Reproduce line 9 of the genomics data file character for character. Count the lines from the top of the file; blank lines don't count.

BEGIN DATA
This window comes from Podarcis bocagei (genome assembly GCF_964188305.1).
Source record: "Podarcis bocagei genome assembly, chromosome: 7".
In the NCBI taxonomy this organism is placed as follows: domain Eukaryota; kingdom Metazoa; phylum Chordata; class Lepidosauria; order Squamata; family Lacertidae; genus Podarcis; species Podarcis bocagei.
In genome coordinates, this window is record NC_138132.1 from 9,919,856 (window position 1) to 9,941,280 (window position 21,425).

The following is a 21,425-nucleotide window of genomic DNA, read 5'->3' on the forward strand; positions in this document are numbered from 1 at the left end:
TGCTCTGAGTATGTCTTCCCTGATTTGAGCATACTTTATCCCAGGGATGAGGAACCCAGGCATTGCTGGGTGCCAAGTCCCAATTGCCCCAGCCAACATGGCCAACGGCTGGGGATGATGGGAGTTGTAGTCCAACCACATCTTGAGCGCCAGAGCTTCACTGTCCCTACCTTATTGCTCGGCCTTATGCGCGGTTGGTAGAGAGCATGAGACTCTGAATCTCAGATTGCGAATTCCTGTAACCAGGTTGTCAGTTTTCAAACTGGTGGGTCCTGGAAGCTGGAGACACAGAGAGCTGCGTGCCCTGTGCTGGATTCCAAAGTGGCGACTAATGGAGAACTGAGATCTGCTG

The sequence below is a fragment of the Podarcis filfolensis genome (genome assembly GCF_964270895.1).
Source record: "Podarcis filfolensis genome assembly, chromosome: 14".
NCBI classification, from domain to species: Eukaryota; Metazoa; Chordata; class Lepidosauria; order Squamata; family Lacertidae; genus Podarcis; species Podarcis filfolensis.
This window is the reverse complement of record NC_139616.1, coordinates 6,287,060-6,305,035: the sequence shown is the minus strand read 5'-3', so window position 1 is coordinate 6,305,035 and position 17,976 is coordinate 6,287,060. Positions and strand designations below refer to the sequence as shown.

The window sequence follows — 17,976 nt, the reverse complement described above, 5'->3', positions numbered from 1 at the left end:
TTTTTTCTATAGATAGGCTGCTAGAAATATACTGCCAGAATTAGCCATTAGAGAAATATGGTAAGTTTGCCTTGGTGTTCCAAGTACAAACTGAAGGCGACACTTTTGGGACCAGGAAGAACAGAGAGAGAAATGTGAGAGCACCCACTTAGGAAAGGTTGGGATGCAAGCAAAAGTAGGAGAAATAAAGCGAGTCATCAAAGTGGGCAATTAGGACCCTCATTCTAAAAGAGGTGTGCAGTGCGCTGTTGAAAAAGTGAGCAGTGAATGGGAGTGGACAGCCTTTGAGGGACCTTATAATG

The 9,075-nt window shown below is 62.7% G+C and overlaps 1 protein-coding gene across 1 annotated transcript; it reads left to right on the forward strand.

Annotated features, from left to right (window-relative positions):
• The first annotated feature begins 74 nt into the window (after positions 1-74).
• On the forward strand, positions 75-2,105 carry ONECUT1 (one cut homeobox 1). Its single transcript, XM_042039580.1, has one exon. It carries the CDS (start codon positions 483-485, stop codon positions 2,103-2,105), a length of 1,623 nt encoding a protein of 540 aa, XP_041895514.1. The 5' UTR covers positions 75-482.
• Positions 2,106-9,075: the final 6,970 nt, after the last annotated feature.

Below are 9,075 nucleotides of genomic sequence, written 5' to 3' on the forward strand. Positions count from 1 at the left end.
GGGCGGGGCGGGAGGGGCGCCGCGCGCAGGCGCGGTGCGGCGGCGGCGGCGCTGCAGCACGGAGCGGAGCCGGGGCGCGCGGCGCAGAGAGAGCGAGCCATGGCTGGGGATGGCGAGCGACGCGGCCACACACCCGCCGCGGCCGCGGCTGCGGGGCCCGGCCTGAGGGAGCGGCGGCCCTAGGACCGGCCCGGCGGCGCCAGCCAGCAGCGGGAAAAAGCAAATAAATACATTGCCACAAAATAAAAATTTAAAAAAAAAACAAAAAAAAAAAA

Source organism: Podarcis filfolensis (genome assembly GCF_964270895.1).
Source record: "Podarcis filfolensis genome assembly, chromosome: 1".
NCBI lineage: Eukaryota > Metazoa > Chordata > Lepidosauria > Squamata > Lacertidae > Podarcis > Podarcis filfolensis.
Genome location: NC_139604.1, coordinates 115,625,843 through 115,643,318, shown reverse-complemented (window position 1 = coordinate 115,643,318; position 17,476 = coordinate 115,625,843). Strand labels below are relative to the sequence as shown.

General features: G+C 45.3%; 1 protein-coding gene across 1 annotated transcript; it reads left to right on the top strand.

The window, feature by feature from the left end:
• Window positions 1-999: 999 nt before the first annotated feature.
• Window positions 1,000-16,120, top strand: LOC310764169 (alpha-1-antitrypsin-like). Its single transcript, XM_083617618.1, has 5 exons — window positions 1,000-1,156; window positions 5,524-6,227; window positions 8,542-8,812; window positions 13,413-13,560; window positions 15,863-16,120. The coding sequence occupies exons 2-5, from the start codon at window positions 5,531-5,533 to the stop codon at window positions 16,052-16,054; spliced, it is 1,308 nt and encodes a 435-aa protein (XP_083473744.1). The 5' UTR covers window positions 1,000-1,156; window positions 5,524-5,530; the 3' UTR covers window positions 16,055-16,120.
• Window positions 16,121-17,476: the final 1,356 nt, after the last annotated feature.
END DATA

NCBI classification, from domain to species: Eukaryota; Metazoa; Chordata; class Lepidosauria; order Squamata; family Lacertidae; genus Podarcis; species Podarcis filfolensis.